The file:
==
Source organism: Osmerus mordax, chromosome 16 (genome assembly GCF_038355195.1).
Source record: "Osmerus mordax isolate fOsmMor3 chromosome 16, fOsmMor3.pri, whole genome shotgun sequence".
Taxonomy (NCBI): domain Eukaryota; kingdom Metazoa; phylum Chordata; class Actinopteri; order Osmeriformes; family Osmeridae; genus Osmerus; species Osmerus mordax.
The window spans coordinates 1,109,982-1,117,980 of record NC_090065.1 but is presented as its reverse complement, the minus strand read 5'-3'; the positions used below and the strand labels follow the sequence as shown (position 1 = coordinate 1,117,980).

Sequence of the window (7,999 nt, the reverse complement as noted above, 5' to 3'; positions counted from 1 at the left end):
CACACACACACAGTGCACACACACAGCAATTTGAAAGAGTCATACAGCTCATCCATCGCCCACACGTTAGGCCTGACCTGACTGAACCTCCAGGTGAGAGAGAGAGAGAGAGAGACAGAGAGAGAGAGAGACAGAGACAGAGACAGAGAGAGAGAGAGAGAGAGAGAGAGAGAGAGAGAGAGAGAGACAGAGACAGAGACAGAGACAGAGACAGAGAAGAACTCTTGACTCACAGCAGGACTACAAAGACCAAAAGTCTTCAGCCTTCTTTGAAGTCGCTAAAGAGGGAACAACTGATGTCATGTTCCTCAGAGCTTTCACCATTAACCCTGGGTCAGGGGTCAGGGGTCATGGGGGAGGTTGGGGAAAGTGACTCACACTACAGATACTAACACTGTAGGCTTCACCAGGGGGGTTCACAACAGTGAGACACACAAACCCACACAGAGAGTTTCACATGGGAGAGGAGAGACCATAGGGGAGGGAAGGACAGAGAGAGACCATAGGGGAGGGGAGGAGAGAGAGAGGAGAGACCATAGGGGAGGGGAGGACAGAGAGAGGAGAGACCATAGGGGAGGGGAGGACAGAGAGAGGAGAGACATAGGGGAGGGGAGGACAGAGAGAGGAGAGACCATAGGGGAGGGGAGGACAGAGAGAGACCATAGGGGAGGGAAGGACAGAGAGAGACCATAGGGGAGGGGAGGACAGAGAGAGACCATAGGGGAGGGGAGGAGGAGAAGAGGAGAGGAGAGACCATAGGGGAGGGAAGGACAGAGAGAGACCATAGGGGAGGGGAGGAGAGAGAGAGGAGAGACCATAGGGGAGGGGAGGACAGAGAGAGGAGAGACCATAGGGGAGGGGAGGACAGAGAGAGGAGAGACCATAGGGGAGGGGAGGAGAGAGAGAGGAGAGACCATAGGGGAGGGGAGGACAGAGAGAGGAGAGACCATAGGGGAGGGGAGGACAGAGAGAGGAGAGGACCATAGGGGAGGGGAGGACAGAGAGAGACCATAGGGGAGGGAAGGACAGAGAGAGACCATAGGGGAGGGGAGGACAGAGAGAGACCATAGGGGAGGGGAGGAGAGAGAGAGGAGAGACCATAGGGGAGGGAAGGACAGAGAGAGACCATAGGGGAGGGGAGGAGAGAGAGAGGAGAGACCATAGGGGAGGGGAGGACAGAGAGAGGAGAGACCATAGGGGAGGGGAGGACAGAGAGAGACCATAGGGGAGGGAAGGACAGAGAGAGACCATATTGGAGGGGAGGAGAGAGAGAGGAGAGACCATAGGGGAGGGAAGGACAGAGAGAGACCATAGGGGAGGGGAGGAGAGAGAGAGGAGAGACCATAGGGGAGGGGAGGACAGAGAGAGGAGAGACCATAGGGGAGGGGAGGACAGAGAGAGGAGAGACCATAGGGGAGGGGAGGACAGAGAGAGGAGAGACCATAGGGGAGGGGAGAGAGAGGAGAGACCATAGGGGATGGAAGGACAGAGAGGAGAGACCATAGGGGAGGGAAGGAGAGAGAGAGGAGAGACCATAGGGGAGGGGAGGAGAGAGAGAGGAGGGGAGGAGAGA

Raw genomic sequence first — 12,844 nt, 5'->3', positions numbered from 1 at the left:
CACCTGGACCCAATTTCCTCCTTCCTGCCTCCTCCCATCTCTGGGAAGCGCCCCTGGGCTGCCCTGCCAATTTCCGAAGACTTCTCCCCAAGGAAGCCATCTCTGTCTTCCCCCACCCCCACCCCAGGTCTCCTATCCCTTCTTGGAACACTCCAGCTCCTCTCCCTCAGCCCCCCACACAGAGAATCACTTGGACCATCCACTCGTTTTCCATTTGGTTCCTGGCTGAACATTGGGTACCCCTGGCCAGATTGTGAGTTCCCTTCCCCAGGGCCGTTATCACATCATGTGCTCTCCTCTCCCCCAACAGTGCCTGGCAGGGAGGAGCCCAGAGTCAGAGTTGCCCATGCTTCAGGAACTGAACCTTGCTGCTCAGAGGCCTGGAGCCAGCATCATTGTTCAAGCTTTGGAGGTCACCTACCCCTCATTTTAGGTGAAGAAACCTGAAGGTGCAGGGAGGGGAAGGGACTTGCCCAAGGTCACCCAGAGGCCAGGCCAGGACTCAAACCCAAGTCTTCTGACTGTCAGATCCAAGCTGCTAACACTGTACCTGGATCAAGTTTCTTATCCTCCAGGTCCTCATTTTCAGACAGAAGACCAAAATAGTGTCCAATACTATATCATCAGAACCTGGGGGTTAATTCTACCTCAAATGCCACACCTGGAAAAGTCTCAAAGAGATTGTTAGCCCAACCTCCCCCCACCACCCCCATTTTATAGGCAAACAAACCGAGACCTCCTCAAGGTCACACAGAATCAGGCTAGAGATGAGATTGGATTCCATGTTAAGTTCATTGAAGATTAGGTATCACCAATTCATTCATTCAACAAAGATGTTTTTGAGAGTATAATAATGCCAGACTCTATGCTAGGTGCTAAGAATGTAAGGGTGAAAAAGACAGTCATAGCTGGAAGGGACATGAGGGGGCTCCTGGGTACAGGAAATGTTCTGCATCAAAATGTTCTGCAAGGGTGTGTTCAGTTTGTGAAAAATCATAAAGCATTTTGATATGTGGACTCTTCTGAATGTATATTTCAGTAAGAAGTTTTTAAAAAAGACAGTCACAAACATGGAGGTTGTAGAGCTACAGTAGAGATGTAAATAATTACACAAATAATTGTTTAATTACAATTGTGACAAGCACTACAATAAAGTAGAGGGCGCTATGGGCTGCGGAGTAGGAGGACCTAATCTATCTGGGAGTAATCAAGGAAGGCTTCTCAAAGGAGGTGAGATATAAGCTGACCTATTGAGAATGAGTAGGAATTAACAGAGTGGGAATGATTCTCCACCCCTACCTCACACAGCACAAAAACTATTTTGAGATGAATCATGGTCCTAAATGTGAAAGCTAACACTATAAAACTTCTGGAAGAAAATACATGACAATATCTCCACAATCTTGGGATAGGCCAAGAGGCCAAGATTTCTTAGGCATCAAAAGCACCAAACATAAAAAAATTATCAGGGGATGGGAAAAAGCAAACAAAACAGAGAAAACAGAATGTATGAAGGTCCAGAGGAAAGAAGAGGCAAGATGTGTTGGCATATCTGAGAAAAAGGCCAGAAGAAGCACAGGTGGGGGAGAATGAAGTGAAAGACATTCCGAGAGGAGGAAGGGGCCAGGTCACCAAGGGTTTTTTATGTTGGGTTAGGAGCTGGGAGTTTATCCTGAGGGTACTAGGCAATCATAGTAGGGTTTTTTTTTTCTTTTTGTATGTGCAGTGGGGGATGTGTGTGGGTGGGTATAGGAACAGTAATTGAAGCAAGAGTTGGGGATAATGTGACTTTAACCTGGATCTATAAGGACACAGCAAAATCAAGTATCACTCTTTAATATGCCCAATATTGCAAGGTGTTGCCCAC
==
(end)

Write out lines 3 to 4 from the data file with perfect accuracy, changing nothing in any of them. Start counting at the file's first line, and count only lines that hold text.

Taxonomy (NCBI): domain Eukaryota; kingdom Metazoa; phylum Chordata; class Actinopteri; order Osmeriformes; family Osmeridae; genus Osmerus; species Osmerus mordax.
The window spans coordinates 1,109,982-1,117,980 of record NC_090065.1 but is presented as its reverse complement, the minus strand read 5'-3'; the positions used below and the strand labels follow the sequence as shown (position 1 = coordinate 1,117,980).